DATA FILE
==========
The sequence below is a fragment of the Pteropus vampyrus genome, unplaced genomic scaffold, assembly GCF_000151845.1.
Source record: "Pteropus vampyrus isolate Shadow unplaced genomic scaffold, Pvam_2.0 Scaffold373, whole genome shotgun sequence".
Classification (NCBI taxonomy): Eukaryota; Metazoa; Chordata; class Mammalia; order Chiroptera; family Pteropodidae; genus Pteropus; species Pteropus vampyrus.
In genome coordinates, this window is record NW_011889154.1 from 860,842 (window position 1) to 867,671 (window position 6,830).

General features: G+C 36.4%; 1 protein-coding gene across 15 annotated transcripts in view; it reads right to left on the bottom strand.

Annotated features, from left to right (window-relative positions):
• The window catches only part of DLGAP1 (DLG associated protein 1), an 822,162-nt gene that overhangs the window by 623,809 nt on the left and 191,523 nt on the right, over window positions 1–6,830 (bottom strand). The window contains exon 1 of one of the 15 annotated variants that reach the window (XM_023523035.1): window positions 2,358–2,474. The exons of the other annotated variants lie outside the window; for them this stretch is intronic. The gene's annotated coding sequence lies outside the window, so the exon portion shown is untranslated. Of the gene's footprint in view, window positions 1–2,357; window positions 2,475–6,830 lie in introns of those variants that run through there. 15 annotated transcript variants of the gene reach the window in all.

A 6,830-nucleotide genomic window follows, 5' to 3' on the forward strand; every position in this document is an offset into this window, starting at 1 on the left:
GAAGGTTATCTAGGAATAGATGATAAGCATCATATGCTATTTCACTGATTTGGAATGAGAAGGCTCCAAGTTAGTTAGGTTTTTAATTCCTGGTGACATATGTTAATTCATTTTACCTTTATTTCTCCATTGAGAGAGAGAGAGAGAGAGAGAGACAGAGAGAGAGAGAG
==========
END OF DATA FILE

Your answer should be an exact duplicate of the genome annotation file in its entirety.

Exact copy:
The sequence below is a fragment of the Pteropus vampyrus genome, unplaced genomic scaffold, assembly GCF_000151845.1.
Source record: "Pteropus vampyrus isolate Shadow unplaced genomic scaffold, Pvam_2.0 Scaffold373, whole genome shotgun sequence".
Classification (NCBI taxonomy): Eukaryota; Metazoa; Chordata; class Mammalia; order Chiroptera; family Pteropodidae; genus Pteropus; species Pteropus vampyrus.
In genome coordinates, this window is record NW_011889154.1 from 860,842 (window position 1) to 867,671 (window position 6,830).

General features: G+C 36.4%; 1 protein-coding gene across 15 annotated transcripts in view; it reads right to left on the bottom strand.

Annotated features, from left to right (window-relative positions):
• The window catches only part of DLGAP1 (DLG associated protein 1), an 822,162-nt gene that overhangs the window by 623,809 nt on the left and 191,523 nt on the right, over window positions 1–6,830 (bottom strand). The window contains exon 1 of one of the 15 annotated variants that reach the window (XM_023523035.1): window positions 2,358–2,474. The exons of the other annotated variants lie outside the window; for them this stretch is intronic. The gene's annotated coding sequence lies outside the window, so the exon portion shown is untranslated. Of the gene's footprint in view, window positions 1–2,357; window positions 2,475–6,830 lie in introns of those variants that run through there. 15 annotated transcript variants of the gene reach the window in all.

A 6,830-nucleotide genomic window follows, 5' to 3' on the forward strand; every position in this document is an offset into this window, starting at 1 on the left:
GAAGGTTATCTAGGAATAGATGATAAGCATCATATGCTATTTCACTGATTTGGAATGAGAAGGCTCCAAGTTAGTTAGGTTTTTAATTCCTGGTGACATATGTTAATTCATTTTACCTTTATTTCTCCATTGAGAGAGAGAGAGAGAGAGAGAGACAGAGAGAGAGAGAG